Often I have been told that I was born in the wrong decade. This is mainly due to my taste in music and film, which has never been quite the same as those of my peers. So when I went to go see ‘Rock of Ages’ it was like taking a trip in a time machine to an era that I have always admired but never quite gotten the chance to enjoy or indeed experience.
The story starts in 1987; the hair was long (and not just the women), trousers were tight, and the Sunset Strip was lit up by nightclubs and strip bars. The main attraction of this running circus was The Bourbon Room; a scene of sex, drugs and rock and roll, the latter being the real focus and life and soul of the party. The film follows Sherrie Christian (played by Julianne Hough) who moves to Hollywood to follow her dreams of being a high profile singer; a dream that eleven seasons of American Idol applicants can only relate to. Misfortune strikes when Christian’s items are stolen, however, a strapping bar-hand by the name of Drew Boley, played by Diego Boneta, is there to swoop in and comfort her. He gets her a job at The Bourbon Room, just in time for the final concert of Arsenal, the band headed by Tom Cruise’s Stacee Jaxx. Unfortunately, there are forces against the club in the form of Patricia Whitmore (played by Catherine Zeta Jones), the conservative religious wife of Mayor Mike Whitmore (played by Bryan Cranston) and her recruits, as she plans to close the club down in a bid to purify her precious city. It is up to the characters to channel the spirit of rock and roll and rebel against ‘the man’ (or woman in this case) in order to keep their safe haven alive.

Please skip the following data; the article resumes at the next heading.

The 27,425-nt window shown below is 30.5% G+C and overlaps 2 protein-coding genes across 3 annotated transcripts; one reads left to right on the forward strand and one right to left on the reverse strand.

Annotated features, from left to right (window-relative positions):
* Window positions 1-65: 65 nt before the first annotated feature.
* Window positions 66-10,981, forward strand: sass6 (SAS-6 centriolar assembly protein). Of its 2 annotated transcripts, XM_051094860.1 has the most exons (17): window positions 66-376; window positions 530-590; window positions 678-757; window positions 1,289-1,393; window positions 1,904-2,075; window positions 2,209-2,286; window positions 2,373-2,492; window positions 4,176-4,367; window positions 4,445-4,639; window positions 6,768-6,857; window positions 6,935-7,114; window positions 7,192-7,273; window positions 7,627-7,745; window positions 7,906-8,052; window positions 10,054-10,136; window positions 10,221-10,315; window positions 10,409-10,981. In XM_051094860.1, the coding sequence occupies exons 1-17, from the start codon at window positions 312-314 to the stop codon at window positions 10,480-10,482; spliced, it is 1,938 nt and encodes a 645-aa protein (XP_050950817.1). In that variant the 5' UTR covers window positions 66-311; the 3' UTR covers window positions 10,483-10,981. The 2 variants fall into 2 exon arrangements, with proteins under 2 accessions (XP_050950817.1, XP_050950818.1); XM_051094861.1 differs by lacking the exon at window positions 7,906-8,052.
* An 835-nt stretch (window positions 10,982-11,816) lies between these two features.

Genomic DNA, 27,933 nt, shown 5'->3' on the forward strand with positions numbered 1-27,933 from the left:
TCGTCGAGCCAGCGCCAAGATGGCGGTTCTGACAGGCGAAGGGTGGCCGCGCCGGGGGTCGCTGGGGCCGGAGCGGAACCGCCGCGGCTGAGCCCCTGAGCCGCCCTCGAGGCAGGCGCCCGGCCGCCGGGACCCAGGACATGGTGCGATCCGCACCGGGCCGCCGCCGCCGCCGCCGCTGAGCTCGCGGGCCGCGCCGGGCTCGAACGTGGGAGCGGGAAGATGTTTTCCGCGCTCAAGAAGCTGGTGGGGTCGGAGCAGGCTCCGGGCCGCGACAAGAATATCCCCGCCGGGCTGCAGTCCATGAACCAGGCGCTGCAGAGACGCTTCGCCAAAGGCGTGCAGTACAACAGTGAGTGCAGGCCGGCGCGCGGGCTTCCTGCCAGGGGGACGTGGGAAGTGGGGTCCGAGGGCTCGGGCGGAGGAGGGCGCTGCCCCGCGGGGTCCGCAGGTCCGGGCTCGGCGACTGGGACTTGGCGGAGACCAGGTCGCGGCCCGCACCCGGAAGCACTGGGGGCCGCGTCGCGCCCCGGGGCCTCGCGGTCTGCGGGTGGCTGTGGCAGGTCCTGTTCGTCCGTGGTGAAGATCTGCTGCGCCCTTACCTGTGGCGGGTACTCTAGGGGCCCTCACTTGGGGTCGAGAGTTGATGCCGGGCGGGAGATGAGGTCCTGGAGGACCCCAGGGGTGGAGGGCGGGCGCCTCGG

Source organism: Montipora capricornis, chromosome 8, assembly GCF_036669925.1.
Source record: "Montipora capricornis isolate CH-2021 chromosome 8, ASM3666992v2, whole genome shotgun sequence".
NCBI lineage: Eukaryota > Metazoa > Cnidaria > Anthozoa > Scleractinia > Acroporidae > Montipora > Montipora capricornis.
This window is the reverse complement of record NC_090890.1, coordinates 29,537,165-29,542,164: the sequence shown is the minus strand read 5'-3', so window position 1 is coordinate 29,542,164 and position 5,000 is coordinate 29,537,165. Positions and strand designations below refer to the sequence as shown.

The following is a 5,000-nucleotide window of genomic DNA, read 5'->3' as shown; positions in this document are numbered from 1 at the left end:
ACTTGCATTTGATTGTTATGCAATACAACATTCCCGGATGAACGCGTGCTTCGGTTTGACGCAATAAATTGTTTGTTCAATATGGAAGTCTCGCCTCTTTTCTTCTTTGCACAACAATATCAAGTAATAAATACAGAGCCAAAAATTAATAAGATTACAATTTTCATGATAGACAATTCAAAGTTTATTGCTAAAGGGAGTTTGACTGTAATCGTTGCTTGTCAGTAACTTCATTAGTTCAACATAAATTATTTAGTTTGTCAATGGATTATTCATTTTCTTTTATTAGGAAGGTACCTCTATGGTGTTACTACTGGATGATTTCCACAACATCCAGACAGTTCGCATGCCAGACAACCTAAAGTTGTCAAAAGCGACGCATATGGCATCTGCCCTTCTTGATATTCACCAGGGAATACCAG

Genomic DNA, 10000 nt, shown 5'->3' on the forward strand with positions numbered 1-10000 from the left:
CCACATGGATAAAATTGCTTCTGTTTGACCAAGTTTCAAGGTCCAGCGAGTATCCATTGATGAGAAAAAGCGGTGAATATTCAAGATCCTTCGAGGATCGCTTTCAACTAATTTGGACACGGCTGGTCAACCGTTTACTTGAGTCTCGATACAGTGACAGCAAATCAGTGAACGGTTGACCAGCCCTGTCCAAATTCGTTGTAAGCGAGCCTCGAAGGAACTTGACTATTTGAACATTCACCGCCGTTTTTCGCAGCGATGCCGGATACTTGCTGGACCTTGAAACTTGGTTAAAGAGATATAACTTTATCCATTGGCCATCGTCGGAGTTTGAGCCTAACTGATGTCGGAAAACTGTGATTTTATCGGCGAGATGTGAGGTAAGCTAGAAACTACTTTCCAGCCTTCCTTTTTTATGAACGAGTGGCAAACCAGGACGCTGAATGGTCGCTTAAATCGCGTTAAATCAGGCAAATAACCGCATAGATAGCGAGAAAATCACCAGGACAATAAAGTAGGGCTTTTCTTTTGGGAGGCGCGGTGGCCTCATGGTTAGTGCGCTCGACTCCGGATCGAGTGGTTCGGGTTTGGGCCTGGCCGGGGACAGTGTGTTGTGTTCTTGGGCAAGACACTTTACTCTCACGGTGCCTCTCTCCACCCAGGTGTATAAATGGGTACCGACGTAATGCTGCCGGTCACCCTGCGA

With music being the essence of this film, it provides a new layer to what might have been an otherwise dull story. Not that the plotlines were overly boring, but they did seem to lack a certain depth that I felt could have been further explored. The relationship between Sherrie and Drew seemed rather shallow apart from their connection through music and the Stacee Jaxx storyline felt under developed. I also felt like Mary J. Blige’s character was so sparsely used that you would barely even remember that she was in it, if it weren’t for the press interviews she had done prior to the film’s release.
All in all, however, I do believe that this film works. The choice of songs was incredible, and for me being an avid hater of Tom Cruise, I was actually surprised to find myself liking him for the first time, though I do think this was mainly because he was actually getting in touch with his character and embodied the rock star persona of so many gods of that time, such as Axel Rose and Keith Richards. I think that its move from stage to screen has been somewhat hit and miss, but I still enjoyed rocking out to all of the music that I love, even if it did annoy the people around me.